By Dylan Skurka, February 2021. “Oh… What do you hope to do with that?” As any philosophy student knows, there is no question more soul-crushing than that one. Maybe it was a concerned friend wondering how you were going to make any money when you were out of school or someone you met at a party… Continue reading In Appreciation of the Purposelessness of Philosophy
By Dylan Skurka, December 2020. "When a drunken man falls from a cart, he may be hurt but he will not be killed. His bones and joints are no different from those of other men, but the degree of harm done by the fall differs radically, for the spiritual in him forms one intact whole.… Continue reading The Zhuangzi: A Therapeutic Text for the Ages
Please join us April 25-26 2019 in Vanier College 001 (Renaissance room) for our Annual Graduate Conference. The talk schedule and abstracts for keynotes can be found below. Thursday, April 25th 10:00-10:30 Coffee, Registration, Brief Opening Remarks 10:30-11:30 Rachel Lehmann (Georgia State) : Feeling Insulted is Being Insulted Comments by Jef Delvaux 11:30-12:30 Sanja Sreckovic (Belgrade): The role of emotions in… Continue reading York University 11th Annual Philosophy Graduate Conference: Philosophy of Emotion
By Brandon Tinklenberg, February 2019. During the second grade, I was obsessed with the video game called Oregon Trail. The game was first developed in 1971 by three Minnesota high school history teachers, who famously created the game in just two weeks. It was later redesigned by the Minnesota Educational Computing Consortium (MECC) and… Continue reading Hope and Video Games
Our 11th annual conference, which will be held on April 25-26 2019, will focus on the nature and significance of emotions. We will accept submissions on epistemology, ethics, metaethics, aesthetics, philosophy of action, philosophy of language, philosophy of mind, and political philosophy. Papers that address any of the following questions are especially encouraged: What are… Continue reading CFA: 11th Annual York Philosophy Graduate Conference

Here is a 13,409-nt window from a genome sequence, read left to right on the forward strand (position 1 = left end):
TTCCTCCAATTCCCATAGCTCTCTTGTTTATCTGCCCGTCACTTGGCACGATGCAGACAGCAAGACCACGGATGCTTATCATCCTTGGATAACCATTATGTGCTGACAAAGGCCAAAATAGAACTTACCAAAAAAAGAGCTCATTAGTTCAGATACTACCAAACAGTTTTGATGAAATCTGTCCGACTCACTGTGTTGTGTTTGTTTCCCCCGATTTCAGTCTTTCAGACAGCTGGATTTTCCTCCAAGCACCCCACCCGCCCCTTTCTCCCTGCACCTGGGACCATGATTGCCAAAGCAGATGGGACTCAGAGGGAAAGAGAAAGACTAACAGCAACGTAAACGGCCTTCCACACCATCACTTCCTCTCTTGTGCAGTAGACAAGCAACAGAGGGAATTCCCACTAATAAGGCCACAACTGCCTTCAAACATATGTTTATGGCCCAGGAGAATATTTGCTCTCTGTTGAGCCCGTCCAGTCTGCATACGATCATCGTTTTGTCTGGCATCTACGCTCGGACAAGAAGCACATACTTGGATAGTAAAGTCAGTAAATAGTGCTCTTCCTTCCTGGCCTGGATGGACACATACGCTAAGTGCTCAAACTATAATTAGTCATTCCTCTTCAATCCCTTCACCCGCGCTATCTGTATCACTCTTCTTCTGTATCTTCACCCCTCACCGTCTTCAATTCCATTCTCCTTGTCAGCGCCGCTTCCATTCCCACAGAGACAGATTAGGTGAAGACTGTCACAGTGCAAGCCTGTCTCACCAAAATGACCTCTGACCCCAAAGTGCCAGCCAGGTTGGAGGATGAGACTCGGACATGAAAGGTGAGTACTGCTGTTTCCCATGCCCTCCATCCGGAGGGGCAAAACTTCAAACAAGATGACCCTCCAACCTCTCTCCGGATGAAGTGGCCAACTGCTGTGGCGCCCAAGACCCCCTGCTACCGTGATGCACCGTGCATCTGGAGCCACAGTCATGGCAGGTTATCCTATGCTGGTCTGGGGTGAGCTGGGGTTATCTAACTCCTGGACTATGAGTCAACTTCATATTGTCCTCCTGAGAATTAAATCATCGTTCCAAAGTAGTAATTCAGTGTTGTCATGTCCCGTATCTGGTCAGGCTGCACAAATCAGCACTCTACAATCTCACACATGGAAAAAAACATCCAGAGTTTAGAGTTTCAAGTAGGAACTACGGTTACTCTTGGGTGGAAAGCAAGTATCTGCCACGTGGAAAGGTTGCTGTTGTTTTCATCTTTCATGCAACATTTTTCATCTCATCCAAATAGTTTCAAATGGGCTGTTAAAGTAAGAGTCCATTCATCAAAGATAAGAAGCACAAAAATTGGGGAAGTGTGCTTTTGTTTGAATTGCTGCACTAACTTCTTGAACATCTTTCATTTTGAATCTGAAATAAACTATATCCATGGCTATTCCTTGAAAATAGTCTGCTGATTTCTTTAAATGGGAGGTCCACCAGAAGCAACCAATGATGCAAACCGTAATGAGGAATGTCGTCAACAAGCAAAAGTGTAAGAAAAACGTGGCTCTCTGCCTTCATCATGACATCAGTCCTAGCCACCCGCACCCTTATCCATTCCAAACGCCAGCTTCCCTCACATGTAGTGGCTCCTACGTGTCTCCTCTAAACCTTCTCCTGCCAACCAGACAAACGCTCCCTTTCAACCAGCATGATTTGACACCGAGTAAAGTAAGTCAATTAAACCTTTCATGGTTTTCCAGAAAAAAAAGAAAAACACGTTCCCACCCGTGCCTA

by Daniel Saunders, November 2018. In the Black Mirror episode, ‘Nosedive’, Lacie lives in a world in which even her smallest social interactions are rated and figured into a score. Lacie engages in rigorous self-discipline to keep her score high but after a series of unfortunate events, she loses control, her score plummets and she… Continue reading Holding Publishers Responsible for Fake News
By Brandon Tinklenberg, August 2018. Abigail died at 41 years of age in April of 2001. She was suffering from kidney failure. She was a Sumatran Orangutan who spent most of her life in zoo enclosures in Toronto. She was first acquired by the Riverdale Zoo in the early 1960s. Toronto’s first zoo, Riverdale was… Continue reading Are Captive Primates Robbed of their Culture?
By Lauren Edwards, May 2018. The term “political correctness” echoes in the current cultural chatter. One side shouts about “thought and language policing!” and “political correctness gone too far!”. The other roars about “sensitivity and safe spaces!” and “anti-political correctness gone mad!”. The conversation divides and devolves into nonsense: “I say you can’t say that… Continue reading ‘Political Correctness’ – Whoopty Do, what does it all mean Basil??
By Anonymous SJW, April 2018. On March 2nd, 2018, I attended York University Men’s Issues Inaugural Event, “Growing Up Fatherless,” a talk by Karen Straughan. The poster gave little indication that the event was any different from one of the many feminist-oriented talks about gender on campus. Eager to hear what I thought would be… Continue reading Field Report on Men’s Rights Activism.
In the first of an ongoing weekly segment, the Brainwandering team would like to give a short report on interesting articles we've read over the past week. Susanna Schellenberg will be guest blogging all this week over at Brains Blog about her new book on the nature of perception. Adam Grant in the Atlantic reflected… Continue reading What We’re Reading